Hennessey Considering 1,000-HP All-Electric Venom GT
American tuning extraordinaire Hennessey has the habit of pushing the boundaries of supercar performance. The 1,451-horsepower Hennessey Venom GT is living proof of that. Soon enough, the Venom F5 will join the fray, which according to John Hennessey, will be capable of a top speed of 290 mph. But, neither the Venom GT nor the Venom F5 is the reason why the Texas-based company is making the headlines. Turns out, Hennessey is also working on another car, or to be more specific, a 1,000-horsepower all-electric supercar.
Hennessy bared those plans in a conversation with TopGear.com at the SEMA Auto Show. According to John H., the company has looked into the possibility of building such a car. The only concern at this point is how the company would be able to fit electric technology into a car while retaining the car’s lightweight characteristics. Hennessey himself made that point, saying that he’s only waiting for “batteries to become lighter and have more capacity” before his company dives straight into building the car.
One thing you can count on Hennessey to steer clear from are hybrids. That point was made pretty clear when he unequivocally voiced his lack of interest in building a hybrid supercar, despite the fact that Ferrari, Porsche, and McLaren have all been hugely successful with the release of their own hybrid supercars. Hennessey admitted that what those companies did proved that it was possible to fit hybrid tech into a supercar. But, just because they did it, doesn’t mean he’s going to. In his own words, he’s sticking to a “Venom with an engine or as a straight electric.”
There’s still no specific timetable on when we can expect to see this all-electric supercar. But, if there’s one thing we’ve come to know about John Hennessey, he doesn’t speak out of turn for the sake of making headlines. When he says something, he means it.
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Why it matters
If you had asked me a few years ago if we’d be talking about 1,000-horsepower electric supercars without snickering by 2015, I would’ve probably laughed at you then and there. And yet, here we are.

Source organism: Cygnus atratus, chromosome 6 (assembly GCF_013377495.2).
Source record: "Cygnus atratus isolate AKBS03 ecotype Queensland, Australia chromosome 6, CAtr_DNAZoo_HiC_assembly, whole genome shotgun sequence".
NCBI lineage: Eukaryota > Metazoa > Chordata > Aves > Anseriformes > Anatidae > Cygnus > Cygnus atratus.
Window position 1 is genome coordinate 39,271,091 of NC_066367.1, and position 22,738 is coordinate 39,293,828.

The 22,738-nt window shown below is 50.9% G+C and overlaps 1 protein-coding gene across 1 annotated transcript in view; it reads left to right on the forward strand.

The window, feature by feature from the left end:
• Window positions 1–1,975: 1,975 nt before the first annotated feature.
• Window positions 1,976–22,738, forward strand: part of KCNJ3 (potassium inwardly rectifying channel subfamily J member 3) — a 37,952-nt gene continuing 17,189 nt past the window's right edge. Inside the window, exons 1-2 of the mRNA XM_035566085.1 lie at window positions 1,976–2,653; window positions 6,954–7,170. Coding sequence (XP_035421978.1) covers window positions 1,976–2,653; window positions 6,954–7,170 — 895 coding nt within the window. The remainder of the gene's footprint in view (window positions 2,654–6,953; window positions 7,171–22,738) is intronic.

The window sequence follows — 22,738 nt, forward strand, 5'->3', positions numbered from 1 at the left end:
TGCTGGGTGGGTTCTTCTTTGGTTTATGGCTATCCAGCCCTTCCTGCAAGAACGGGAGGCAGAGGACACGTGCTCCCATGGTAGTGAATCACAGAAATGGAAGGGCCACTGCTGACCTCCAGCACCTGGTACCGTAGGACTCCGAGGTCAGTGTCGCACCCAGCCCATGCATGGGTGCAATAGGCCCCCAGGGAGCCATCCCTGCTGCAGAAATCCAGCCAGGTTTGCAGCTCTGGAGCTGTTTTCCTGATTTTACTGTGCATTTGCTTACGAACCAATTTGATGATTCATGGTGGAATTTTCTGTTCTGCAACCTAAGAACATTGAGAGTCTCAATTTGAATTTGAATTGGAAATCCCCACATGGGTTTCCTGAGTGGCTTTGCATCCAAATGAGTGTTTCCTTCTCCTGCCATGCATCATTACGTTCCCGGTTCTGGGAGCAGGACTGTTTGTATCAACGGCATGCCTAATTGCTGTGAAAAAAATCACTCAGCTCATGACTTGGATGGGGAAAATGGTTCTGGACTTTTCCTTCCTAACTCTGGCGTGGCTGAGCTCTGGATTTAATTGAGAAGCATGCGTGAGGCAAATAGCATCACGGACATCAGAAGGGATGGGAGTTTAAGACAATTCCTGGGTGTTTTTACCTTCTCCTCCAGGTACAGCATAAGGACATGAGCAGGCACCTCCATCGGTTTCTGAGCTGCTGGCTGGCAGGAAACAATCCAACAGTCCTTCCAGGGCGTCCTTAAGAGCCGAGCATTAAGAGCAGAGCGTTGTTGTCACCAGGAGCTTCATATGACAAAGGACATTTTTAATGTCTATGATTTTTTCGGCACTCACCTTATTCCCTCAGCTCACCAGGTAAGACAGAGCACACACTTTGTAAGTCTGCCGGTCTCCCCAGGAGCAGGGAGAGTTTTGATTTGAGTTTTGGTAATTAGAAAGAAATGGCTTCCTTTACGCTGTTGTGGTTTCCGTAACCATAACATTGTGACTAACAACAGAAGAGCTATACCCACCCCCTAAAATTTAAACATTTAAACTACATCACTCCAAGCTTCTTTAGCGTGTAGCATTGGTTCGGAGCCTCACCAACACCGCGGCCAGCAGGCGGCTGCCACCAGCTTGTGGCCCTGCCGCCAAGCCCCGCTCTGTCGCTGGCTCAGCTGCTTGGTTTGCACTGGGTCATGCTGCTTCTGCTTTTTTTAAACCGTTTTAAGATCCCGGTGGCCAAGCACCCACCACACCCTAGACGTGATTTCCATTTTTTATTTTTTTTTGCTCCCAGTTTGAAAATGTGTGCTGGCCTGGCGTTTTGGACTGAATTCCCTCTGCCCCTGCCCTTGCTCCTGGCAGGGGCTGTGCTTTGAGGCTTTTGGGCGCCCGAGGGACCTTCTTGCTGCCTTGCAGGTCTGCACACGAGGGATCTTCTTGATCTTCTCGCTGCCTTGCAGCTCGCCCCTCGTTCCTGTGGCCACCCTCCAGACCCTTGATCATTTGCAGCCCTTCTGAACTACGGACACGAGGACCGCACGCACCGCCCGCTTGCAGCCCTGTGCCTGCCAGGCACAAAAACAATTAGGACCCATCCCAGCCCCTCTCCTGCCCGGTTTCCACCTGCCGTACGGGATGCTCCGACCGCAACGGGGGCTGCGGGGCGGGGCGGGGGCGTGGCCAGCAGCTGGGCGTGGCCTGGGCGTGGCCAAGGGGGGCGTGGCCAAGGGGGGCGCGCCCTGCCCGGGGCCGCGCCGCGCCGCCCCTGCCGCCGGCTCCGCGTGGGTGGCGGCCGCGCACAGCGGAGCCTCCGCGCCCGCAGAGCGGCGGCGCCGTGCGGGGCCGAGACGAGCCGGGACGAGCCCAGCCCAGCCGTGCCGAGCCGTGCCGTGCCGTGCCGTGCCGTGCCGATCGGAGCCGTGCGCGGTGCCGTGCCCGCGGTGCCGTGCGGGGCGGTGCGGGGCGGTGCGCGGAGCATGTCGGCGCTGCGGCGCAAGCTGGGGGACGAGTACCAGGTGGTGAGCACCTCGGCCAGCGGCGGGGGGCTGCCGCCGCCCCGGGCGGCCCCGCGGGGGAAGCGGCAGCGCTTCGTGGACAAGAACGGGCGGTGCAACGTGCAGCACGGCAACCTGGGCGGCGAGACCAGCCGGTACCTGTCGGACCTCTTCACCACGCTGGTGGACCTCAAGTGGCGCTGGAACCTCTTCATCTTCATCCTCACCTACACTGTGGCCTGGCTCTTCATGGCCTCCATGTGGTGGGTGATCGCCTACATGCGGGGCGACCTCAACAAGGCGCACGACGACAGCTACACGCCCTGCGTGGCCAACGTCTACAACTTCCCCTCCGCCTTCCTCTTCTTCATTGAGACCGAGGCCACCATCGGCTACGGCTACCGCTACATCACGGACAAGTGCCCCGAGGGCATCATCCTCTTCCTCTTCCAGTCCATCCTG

It goes without saying that the technological advancements the auto industry has made in the development of its engines have been downright staggering. Gone are the days when skepticism ruled the roost anytime there was any discussion on the viability of electric cars. Now, the all-electric Tesla Model S is one of the fastest-selling models in the US and just as important, it can sprint from 0 to 60 mph in 2.8 seconds, faster than most gas-powered supercars in the world.
All this leads us to Hennessey and it’s supposed interest in building a 1,000-horsepower, all-electric supercar. It’s completely out of this world to think that we’ve come to a point wherein such a car is actually possible to build. Sure, there still needs to be some advancements to be made in the technology itself, but at this point, it wouldn’t surprise me if progress is made sooner than later.
Here’s what I know: once somebody figures out how to make an all-electric powertrain lighter, Hennessey will jump all over that technology and begin the prepping stage towards the development of its 1,000-horsepower, all-electric beast. I don’t know when that’s going to be, but at this point, I’m done shrugging my shoulders anytime John Hennessey says he wants to build something. The Venom GT proved as much and if its successor, the Venom F5, ends up being as good as it’s been hyped to be, he’d be proving it again.
Here’s to hoping he makes it a perfect three-out-of-three in the near future.
Read more about the 2016 Hennessey Venom GT here.